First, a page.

Patient Forms & Education
Antibiotic Prophylaxis for Heart and Orthopedic Patients
At times, physicians and dentists recommend that a patient take antibiotics before certain dental procedures. This is called “antibiotic prophylaxis”. But why do healthcare providers suggest this step?
We all have bacteria in our mouth, and a number of dental treatments can allow bacteria to enter the bloodstream (bacteremia). For most of us, this isn’t a problem. A healthy immune system prevents these bacteria from causing any harm.
There is concern, however, that for some people, bacteremia can cause an infection elsewhere in the body. The American Heart Association has guidelines identifying people who should take antibiotics prior to dental care. According to these guidelines, antibiotic prophylaxis should be considered for people with artificial hearts, someone with a history of infective endocarditis, some patients with a heart murmur, and others who have heart defects. Patients who have had orthopedic implants such as artificial joints are also candidates for prophylaxis.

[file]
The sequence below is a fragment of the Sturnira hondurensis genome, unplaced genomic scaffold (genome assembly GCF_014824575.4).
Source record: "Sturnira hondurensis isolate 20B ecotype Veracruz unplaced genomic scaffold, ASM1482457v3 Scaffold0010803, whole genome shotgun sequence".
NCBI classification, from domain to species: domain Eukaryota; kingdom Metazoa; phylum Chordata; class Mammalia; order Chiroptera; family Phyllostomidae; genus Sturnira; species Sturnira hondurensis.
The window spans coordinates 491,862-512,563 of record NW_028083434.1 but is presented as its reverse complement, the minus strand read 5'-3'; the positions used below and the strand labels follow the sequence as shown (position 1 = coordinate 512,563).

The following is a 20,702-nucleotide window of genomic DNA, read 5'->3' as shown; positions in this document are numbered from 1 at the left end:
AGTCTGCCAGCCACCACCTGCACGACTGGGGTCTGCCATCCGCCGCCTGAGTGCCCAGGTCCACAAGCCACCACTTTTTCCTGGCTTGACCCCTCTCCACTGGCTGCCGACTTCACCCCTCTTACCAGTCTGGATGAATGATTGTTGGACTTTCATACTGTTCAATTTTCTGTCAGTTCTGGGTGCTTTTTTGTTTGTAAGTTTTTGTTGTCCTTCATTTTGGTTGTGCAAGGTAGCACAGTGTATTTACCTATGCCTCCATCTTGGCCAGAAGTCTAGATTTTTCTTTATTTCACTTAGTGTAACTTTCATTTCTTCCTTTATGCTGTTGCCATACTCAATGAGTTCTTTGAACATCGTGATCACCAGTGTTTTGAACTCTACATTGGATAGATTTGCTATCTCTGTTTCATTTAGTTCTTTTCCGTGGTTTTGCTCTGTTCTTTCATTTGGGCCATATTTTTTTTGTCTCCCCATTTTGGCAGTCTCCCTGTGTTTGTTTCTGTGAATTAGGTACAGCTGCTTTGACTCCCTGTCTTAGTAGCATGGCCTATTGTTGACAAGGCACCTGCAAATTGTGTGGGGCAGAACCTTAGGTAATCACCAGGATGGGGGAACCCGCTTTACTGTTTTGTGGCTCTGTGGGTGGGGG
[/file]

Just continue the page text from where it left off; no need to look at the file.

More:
Talk to your dentist about these guidelines if you have any questions which may affect your treatment.